Comunicaciones Orales


Guadalupe Herrera1, Karina Sophia Cheref2, Ricardo Weill3, Esteban Carmuega4, Ana Paula Del’Arco5, Mauro Fisberg6, Vanessa Coupez-Ginder7, Bénédicte Monnerie7.

1 Instituto Danone de México, México, México; 2 Danone Nutricia Research, Palaiseau, France; 3 Danone Latam, Buenos Aires, Argentina; 4 CESNI, Buenos Aires, Argentina; 5 Capitão Pão Consulting on Nutrition. São Paulo. Brazil; 6 Centro de Dificuldades Alimentares-Pensi-Hospital Infantil Sabará-Sao Paulo- Brazil; 7 Danone Nutricia Research, Palaiseau, France.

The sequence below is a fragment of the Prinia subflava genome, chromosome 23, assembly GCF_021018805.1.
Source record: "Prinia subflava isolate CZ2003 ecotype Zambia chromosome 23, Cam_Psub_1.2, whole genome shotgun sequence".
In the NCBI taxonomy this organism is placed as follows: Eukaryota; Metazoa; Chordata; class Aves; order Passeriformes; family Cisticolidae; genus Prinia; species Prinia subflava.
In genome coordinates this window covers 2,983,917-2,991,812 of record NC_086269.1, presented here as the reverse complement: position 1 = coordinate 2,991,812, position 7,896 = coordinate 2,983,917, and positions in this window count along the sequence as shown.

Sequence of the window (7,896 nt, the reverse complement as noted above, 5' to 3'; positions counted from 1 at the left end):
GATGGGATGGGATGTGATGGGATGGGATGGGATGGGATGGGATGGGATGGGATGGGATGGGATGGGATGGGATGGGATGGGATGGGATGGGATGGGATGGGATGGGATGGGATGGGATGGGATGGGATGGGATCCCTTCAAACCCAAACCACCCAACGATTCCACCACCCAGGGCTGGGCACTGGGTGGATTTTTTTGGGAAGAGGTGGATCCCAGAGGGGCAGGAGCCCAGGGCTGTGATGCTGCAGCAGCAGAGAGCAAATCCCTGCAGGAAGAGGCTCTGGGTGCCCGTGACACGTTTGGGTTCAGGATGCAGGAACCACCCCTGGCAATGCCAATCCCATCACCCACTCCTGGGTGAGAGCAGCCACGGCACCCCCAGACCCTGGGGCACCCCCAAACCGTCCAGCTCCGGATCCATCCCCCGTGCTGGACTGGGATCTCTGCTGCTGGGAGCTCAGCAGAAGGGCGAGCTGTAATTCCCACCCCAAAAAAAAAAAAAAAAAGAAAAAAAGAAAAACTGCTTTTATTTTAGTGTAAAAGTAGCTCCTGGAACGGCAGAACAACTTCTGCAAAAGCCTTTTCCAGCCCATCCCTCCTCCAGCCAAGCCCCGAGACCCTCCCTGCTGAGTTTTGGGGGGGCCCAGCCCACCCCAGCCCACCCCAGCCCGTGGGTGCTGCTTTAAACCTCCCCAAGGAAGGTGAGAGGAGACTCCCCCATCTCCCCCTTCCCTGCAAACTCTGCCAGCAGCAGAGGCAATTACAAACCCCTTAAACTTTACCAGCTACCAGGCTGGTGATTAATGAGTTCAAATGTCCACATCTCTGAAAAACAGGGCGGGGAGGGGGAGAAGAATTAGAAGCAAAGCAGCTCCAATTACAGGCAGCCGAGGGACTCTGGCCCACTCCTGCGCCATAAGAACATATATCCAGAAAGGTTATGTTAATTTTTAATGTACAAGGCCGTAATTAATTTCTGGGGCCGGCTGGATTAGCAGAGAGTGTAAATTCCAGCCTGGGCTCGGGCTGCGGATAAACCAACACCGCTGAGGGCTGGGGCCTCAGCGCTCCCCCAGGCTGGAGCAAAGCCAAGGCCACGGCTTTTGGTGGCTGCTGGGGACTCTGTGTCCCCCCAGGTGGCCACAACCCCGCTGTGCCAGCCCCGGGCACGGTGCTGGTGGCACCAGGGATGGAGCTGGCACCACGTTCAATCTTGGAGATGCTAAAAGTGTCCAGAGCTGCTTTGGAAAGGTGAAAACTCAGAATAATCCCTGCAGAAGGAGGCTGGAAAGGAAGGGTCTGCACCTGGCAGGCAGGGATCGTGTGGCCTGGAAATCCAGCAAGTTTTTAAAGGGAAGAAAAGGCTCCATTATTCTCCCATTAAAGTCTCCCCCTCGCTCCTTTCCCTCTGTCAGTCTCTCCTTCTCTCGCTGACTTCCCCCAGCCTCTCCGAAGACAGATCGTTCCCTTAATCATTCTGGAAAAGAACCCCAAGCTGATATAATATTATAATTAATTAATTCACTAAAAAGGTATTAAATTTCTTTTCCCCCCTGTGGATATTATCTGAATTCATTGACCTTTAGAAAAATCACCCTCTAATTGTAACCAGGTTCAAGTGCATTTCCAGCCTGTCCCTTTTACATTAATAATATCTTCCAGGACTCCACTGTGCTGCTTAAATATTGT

Introduction: Latin America is not spared by the epidemic of noncommunicable diseases. Strongly influenced by globalization, its eating habits change very quickly and led to a double problematic: obesity and malnutrition. Objectives: To gather information on micronutrient intakes and public health issues across 3 South American countries: Argentina, Brazil & Mexico for children, adults and elderly. Method: We developed “NutriPlanet”, a method that consists of an extensive literature review enriched with the view of multidisciplinary local experts to describe in each country, the dietary habits, the nutritional recommendations, the nutritional situation and its impact on public health. In these 3 countries, 636 publications were screened and 61 experts were interviewed. Results: The main inadequate nutrient intakes commonly observed for the 3 countries were calcium, sodium, iron, vitamin A and vitamin C. There are also inadequate intakes specific to the country and/or to the population group like vitamin E and D in Brazil and Zinc for children and adolescents in Mexico and for pregnant women in Argentina. Some national initiatives of food supplementation already helped to eradicate some deficiencies as iodine in the 3 countries and vitamin B9 in Brazil and Mexico. However, there is also a lack of national data for some micronutrients: vitamin B12 and vitamin E for Mexico, vitamin D and B6 for Argentina and vitamin K and B for Brazil. Conclusions: On top of the obesity epidemic, Latin American countries are experiencing significant micronutrients insufficient intakes. This double burden of malnutrition highlights the needs to consider solutions integrating calories reduction (sugar & fat reductions) but also to help consumers choose micronutrients rich foods and limit empty calories food consumption. In this context, private and public partnerships are essential to identify relevant actions addressing public health issues such as adapted products development & accessibility.